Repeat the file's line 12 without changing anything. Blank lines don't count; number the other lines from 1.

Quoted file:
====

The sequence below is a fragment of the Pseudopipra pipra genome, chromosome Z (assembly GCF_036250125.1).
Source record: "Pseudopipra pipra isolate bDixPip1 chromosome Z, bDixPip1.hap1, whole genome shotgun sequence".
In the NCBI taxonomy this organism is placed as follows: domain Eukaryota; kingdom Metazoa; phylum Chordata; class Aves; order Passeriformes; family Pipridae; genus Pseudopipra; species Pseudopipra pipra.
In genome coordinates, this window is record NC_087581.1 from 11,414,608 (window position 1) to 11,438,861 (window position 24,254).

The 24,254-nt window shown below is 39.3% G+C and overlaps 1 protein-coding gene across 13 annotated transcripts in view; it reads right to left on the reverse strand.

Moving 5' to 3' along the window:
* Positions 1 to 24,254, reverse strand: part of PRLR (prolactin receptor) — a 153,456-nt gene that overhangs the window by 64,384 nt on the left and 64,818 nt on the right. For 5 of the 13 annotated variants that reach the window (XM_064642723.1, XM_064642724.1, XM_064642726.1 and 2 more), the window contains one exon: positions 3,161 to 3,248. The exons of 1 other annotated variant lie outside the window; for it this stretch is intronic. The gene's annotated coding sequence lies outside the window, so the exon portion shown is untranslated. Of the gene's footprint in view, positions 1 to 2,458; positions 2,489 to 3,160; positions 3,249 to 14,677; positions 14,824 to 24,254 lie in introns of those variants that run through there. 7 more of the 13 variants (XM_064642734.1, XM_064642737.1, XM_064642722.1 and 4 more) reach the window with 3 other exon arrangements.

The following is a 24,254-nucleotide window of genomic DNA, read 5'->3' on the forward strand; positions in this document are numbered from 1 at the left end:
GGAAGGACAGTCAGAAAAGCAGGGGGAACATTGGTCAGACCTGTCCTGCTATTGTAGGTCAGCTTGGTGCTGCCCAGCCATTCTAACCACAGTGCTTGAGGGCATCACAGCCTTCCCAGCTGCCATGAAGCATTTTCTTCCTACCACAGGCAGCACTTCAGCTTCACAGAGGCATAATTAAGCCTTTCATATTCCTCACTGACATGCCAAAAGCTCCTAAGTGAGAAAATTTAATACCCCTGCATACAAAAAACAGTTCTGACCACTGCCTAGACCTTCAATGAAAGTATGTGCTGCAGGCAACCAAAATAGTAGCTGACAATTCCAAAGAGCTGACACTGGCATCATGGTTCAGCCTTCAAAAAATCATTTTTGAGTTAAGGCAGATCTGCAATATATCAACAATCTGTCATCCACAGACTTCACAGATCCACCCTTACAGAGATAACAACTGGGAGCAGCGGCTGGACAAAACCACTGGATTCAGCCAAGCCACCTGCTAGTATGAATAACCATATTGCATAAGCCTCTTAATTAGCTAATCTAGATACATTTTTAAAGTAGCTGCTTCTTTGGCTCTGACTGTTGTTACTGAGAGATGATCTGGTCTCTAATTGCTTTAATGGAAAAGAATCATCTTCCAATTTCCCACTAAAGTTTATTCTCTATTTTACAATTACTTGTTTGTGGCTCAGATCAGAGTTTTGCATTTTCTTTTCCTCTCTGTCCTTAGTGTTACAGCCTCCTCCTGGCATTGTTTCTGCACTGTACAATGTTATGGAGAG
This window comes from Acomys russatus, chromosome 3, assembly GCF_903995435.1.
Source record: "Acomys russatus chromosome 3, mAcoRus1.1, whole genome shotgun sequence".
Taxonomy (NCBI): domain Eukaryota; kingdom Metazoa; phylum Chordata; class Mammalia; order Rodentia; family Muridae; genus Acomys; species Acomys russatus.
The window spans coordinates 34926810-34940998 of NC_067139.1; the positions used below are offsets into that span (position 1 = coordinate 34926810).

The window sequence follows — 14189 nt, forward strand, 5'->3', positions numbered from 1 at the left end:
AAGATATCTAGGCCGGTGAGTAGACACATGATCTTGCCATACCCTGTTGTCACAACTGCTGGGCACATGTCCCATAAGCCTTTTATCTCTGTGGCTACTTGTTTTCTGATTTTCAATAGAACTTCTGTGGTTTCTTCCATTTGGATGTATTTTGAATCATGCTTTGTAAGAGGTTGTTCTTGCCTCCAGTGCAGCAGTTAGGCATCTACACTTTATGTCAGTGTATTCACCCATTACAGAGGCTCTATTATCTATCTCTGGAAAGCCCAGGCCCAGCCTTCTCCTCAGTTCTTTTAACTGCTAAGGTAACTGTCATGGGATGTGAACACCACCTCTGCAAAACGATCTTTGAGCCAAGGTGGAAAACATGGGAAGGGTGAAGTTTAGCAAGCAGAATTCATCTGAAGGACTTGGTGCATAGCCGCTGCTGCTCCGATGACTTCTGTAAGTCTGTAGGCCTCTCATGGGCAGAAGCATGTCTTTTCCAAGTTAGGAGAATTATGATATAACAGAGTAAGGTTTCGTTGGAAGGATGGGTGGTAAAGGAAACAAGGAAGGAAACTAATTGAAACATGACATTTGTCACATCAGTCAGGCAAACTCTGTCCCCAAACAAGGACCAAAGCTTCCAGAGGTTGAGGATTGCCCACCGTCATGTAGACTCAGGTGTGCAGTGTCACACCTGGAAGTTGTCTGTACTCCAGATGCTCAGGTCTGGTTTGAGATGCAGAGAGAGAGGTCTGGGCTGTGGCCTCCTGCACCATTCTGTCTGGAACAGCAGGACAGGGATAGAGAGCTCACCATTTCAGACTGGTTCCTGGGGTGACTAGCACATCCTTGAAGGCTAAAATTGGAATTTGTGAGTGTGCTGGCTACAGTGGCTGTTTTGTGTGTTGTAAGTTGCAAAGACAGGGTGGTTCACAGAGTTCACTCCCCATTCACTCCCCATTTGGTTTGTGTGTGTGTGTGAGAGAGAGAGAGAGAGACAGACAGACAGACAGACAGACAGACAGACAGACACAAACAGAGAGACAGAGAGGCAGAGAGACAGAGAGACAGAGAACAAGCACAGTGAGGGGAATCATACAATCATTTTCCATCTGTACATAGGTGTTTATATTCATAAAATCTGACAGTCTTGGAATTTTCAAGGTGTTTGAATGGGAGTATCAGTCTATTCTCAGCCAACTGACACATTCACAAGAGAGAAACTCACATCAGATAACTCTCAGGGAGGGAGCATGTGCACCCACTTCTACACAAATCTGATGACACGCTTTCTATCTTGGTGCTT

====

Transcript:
Taxonomy (NCBI): domain Eukaryota; kingdom Metazoa; phylum Chordata; class Mammalia; order Rodentia; family Muridae; genus Acomys; species Acomys russatus.